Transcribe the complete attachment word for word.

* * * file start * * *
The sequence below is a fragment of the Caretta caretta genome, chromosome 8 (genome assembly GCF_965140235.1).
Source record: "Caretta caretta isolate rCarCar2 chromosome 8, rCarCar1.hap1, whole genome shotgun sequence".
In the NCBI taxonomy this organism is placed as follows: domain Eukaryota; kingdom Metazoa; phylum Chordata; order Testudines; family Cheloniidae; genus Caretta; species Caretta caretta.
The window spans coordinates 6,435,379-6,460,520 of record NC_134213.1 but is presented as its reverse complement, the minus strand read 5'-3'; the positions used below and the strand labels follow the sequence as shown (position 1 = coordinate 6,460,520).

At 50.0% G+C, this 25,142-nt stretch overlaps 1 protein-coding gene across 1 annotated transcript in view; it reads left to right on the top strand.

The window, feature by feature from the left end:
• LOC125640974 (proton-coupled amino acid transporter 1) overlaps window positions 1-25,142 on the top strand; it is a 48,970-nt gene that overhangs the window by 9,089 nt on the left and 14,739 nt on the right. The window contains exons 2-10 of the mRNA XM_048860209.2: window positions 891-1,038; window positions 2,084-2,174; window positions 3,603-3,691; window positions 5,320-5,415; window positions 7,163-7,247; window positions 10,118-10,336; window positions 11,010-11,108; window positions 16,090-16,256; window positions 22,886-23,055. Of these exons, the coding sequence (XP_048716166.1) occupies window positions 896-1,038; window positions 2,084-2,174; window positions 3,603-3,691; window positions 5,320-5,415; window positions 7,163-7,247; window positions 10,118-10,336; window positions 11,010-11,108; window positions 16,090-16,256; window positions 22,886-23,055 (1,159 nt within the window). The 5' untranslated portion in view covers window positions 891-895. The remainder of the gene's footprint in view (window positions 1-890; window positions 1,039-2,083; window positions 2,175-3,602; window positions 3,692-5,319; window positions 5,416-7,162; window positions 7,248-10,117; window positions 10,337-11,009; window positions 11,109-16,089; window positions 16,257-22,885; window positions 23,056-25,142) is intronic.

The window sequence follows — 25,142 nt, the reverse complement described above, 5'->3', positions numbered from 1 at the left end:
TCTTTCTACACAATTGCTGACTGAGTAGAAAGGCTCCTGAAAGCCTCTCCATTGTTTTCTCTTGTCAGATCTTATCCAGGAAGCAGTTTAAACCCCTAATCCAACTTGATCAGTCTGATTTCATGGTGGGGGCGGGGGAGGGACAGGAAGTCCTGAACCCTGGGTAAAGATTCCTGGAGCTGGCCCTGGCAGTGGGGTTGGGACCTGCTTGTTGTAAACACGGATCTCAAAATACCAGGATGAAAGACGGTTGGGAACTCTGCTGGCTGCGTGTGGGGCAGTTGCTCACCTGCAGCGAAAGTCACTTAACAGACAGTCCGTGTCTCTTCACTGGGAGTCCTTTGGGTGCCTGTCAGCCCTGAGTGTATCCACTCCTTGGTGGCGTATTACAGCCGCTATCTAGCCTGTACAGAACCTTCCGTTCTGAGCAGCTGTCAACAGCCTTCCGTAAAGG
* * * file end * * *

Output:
The sequence below is a fragment of the Caretta caretta genome, chromosome 8 (genome assembly GCF_965140235.1).
Source record: "Caretta caretta isolate rCarCar2 chromosome 8, rCarCar1.hap1, whole genome shotgun sequence".
In the NCBI taxonomy this organism is placed as follows: domain Eukaryota; kingdom Metazoa; phylum Chordata; order Testudines; family Cheloniidae; genus Caretta; species Caretta caretta.
The window spans coordinates 6,435,379-6,460,520 of record NC_134213.1 but is presented as its reverse complement, the minus strand read 5'-3'; the positions used below and the strand labels follow the sequence as shown (position 1 = coordinate 6,460,520).

At 50.0% G+C, this 25,142-nt stretch overlaps 1 protein-coding gene across 1 annotated transcript in view; it reads left to right on the top strand.

The window, feature by feature from the left end:
• LOC125640974 (proton-coupled amino acid transporter 1) overlaps window positions 1-25,142 on the top strand; it is a 48,970-nt gene that overhangs the window by 9,089 nt on the left and 14,739 nt on the right. The window contains exons 2-10 of the mRNA XM_048860209.2: window positions 891-1,038; window positions 2,084-2,174; window positions 3,603-3,691; window positions 5,320-5,415; window positions 7,163-7,247; window positions 10,118-10,336; window positions 11,010-11,108; window positions 16,090-16,256; window positions 22,886-23,055. Of these exons, the coding sequence (XP_048716166.1) occupies window positions 896-1,038; window positions 2,084-2,174; window positions 3,603-3,691; window positions 5,320-5,415; window positions 7,163-7,247; window positions 10,118-10,336; window positions 11,010-11,108; window positions 16,090-16,256; window positions 22,886-23,055 (1,159 nt within the window). The 5' untranslated portion in view covers window positions 891-895. The remainder of the gene's footprint in view (window positions 1-890; window positions 1,039-2,083; window positions 2,175-3,602; window positions 3,692-5,319; window positions 5,416-7,162; window positions 7,248-10,117; window positions 10,337-11,009; window positions 11,109-16,089; window positions 16,257-22,885; window positions 23,056-25,142) is intronic.

The window sequence follows — 25,142 nt, the reverse complement described above, 5'->3', positions numbered from 1 at the left end:
TCTTTCTACACAATTGCTGACTGAGTAGAAAGGCTCCTGAAAGCCTCTCCATTGTTTTCTCTTGTCAGATCTTATCCAGGAAGCAGTTTAAACCCCTAATCCAACTTGATCAGTCTGATTTCATGGTGGGGGCGGGGGAGGGACAGGAAGTCCTGAACCCTGGGTAAAGATTCCTGGAGCTGGCCCTGGCAGTGGGGTTGGGACCTGCTTGTTGTAAACACGGATCTCAAAATACCAGGATGAAAGACGGTTGGGAACTCTGCTGGCTGCGTGTGGGGCAGTTGCTCACCTGCAGCGAAAGTCACTTAACAGACAGTCCGTGTCTCTTCACTGGGAGTCCTTTGGGTGCCTGTCAGCCCTGAGTGTATCCACTCCTTGGTGGCGTATTACAGCCGCTATCTAGCCTGTACAGAACCTTCCGTTCTGAGCAGCTGTCAACAGCCTTCCGTAAAGG